As a young farm vet, who graduated four years ago, Charlie Mays is often asked for advice by veterinary students on what they should look for in their first job after graduation.
Here, Charlie, who works at LLM Farm Vets, explains how VetPartners’ culture of warmth and belonging is helping him to thrive in his career…
VETERINARY students I speak to are taken aback when I explain that clinical caseload, progression and a generous CPD budget come further down the list than what I consider to be far more important qualities in an employer.
For me, the most important things to consider when you’re taking your first step in the profession is the culture and the values of the business you’re joining.
If a veterinary group has a healthy workplace culture, where team members feel valued, cared for and there is a high priority placed on wellbeing, then you can be confident that every decision made will benefit everyone.
If you can find a practice with the right people around you, who live and breathe the culture of the wider business, then your clinical skills will naturally develop, along with your career.
If the culture is right, everything else falls into place.
This was my approach when I joined LLM Farm Vets, which is part of VetPartners, and it has served me well in the time I’ve been with them.
I was blown way in my first meeting with the clinical directors as they seemed to know all about me and couldn’t have made me feel more welcome or wanted.
They had checked out that I would be a right fit for the team before interviewing me as it is important to them that they employ the right personalities and help them to develop their clinical skills so they can have fulfilling, rewarding careers, but are also happy in their role. From my experience with VetPartners, the main emphasis on employment is to ensure the person fits the culture.
For a vet still in the early stages of my career, it was what I wanted to hear as I felt confident they wanted me for my personality and what I could bring to the practice.
VetPartners lives up to its reputation as a people-centred business, with a culture of warmth and belonging.
I have been made to feel like the sky is the limit; they’ve encouraged my ideas and, what has been most reassuring, is that they have been true to their word with conversations we had during my interview, delivering on promises and sticking to their plans.
If you’re a new graduate, asking a potential employer about CPD budgets will not ultimately make you a happy vet.
If, however, you ask about the culture, the values that are important and what social events they organise during practice get-togethers and nights out, then that is what is going to sustain you if you’re looking for a lengthy, fulfilling career as a vet. It is when you have a good connection with colleagues that liberates you to speak openly and honestly about your wellbeing, your ambitions, your grievances and your successes.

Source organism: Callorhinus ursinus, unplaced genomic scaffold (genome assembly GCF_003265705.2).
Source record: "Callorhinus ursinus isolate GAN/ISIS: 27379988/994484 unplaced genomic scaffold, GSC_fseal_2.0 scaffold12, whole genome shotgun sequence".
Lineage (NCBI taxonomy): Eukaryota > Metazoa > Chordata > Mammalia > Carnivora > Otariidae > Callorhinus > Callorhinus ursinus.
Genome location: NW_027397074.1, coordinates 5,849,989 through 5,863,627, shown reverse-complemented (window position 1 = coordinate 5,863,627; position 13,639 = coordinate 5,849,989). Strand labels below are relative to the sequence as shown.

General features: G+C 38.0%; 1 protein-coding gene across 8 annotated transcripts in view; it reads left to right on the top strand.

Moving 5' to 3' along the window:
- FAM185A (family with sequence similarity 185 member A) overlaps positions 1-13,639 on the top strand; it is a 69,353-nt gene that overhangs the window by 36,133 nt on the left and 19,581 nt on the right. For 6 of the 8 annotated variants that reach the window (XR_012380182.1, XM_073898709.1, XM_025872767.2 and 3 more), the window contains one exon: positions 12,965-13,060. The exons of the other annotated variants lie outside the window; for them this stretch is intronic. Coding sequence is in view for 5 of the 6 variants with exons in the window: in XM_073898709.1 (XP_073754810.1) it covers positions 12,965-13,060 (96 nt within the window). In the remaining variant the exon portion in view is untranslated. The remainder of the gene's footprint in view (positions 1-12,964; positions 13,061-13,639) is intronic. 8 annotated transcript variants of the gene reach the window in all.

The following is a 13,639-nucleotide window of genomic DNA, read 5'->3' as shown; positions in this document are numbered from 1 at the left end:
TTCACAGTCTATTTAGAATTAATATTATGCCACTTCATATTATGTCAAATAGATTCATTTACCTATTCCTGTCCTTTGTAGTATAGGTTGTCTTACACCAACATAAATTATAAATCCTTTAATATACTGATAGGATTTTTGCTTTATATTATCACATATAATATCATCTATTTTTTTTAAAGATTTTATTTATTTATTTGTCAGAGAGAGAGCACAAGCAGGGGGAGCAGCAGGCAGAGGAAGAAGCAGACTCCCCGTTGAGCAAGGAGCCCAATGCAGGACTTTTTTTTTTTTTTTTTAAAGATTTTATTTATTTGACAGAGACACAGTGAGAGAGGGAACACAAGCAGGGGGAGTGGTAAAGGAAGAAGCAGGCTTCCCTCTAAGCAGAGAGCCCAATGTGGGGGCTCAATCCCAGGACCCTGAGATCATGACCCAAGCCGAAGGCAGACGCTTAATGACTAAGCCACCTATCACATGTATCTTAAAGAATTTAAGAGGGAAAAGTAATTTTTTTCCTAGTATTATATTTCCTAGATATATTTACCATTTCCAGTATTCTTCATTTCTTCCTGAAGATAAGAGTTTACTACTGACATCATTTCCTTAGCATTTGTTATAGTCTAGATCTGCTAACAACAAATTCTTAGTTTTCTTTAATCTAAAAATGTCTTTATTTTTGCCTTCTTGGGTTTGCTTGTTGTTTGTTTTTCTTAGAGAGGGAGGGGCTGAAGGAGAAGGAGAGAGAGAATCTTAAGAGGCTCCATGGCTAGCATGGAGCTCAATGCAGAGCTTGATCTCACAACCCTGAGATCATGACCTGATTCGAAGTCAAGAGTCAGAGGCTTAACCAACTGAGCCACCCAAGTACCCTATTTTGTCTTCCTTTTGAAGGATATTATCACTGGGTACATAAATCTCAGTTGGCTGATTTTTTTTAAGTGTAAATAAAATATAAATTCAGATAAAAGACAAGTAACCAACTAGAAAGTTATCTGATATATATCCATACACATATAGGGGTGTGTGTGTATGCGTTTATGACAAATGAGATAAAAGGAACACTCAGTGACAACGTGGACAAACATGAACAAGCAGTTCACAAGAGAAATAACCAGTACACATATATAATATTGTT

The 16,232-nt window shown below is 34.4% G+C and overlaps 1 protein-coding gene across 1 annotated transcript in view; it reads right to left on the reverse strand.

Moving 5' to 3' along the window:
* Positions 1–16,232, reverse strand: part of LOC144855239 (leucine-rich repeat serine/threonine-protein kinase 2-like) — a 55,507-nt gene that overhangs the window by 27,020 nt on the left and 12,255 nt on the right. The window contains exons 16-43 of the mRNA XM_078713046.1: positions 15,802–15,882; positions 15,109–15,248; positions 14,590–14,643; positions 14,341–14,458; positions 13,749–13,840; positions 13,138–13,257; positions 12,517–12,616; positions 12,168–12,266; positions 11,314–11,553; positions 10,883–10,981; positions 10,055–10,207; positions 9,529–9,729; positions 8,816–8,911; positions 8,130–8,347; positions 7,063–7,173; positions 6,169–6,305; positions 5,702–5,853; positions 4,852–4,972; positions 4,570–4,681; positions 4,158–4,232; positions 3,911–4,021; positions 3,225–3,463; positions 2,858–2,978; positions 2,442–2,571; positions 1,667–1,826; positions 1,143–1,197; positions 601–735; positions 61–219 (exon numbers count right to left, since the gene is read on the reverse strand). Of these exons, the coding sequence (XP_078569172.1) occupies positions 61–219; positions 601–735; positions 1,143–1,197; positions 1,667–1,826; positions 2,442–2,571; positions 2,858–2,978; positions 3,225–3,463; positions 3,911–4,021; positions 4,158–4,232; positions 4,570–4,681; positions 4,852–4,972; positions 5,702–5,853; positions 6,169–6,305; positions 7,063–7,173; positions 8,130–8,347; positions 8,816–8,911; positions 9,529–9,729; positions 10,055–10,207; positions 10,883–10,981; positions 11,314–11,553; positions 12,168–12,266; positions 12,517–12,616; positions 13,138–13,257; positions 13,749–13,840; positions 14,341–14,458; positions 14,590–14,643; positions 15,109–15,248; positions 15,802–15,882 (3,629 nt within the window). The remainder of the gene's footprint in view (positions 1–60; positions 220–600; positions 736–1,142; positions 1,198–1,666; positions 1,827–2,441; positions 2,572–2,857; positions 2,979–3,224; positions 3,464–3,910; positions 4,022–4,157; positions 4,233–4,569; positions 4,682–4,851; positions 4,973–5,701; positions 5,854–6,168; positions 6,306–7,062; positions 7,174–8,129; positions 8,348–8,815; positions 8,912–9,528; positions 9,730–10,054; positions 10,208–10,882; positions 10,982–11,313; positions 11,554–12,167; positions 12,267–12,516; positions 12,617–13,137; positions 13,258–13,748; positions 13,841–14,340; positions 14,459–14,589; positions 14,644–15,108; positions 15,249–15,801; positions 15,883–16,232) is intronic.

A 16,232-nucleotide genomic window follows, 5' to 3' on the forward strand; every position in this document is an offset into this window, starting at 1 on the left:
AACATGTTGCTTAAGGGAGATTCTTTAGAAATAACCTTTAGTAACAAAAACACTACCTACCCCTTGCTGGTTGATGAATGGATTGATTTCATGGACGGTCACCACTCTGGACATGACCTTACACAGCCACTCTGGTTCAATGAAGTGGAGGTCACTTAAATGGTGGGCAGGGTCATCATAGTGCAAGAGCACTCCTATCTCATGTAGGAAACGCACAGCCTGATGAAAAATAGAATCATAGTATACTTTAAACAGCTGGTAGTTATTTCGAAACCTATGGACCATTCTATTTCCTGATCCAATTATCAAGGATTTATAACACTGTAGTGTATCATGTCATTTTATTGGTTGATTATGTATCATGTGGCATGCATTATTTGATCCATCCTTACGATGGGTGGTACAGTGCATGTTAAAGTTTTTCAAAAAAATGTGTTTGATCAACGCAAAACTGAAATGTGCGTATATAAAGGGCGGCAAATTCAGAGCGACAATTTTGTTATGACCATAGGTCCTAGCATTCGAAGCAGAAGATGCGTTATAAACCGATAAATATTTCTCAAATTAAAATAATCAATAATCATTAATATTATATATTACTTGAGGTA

VetPartners provides excellent CPD courses that bring added value, but most of my learning has not been through formal CPD. It has been from conversations with vets, being out on farms and having a supportive team around me.
In my view, businesses that do best are the ones who look after their people and have the happiest vets.
We have an LLM cricket team, we go running together and have a Friday night pub clubs. We support each other in and out of our work. If someone is running behind if a visit has taken longer, someone will pick up their visits, and we frequently check in with each other to ensure we are ok.
Our practice leadership team is open and transparent, and we are able to have open, honest dialogue. Even if it is a sensitive conversation, if you have a good connection with colleagues, you feel comfortable raising it.
I consider myself an ideas person and feel comfortable putting them forward to VetPartners.
Vets in practice can still feel a strong connection to VetPartners. We help to shape the culture and help to make it a great place to work. We receive frequent updates about the how the business is performing and what is coming in the pipeline and are often invited to contribute feedback.
If you have a positive culture, you can talk about how you are feeling and your wellbeing. At VetPartners, it is accepted and encouraged.
Another advantage of being part of a larger group is the career opportunities. I feel there is potential to grow my career, whether clinically or non-clinically, which is exciting. I want to develop into a leadership role and I feel supported in that aim. I enjoy speaking to and mentoring new graduates and students and helping them in their early years, which has been embraced by VetPartners.
Charlie graduated from the Royal Veterinary College and has worked for the last three years at LLM Farm Vets in Derbyshire, working mainly with cattle. He has developed a keen interest in dairy fertility, production and business but has always loved the variety of beef and sheep work Derbyshire has to offer. Outside of clinical work Charlie co-founded VetFit, an organisation promoting exercise and sport as a way of maintaining good mental wellbeing. With his rugby days now over Charlie can be found playing golf at the weekends or out with his dogs Archie and Jessie.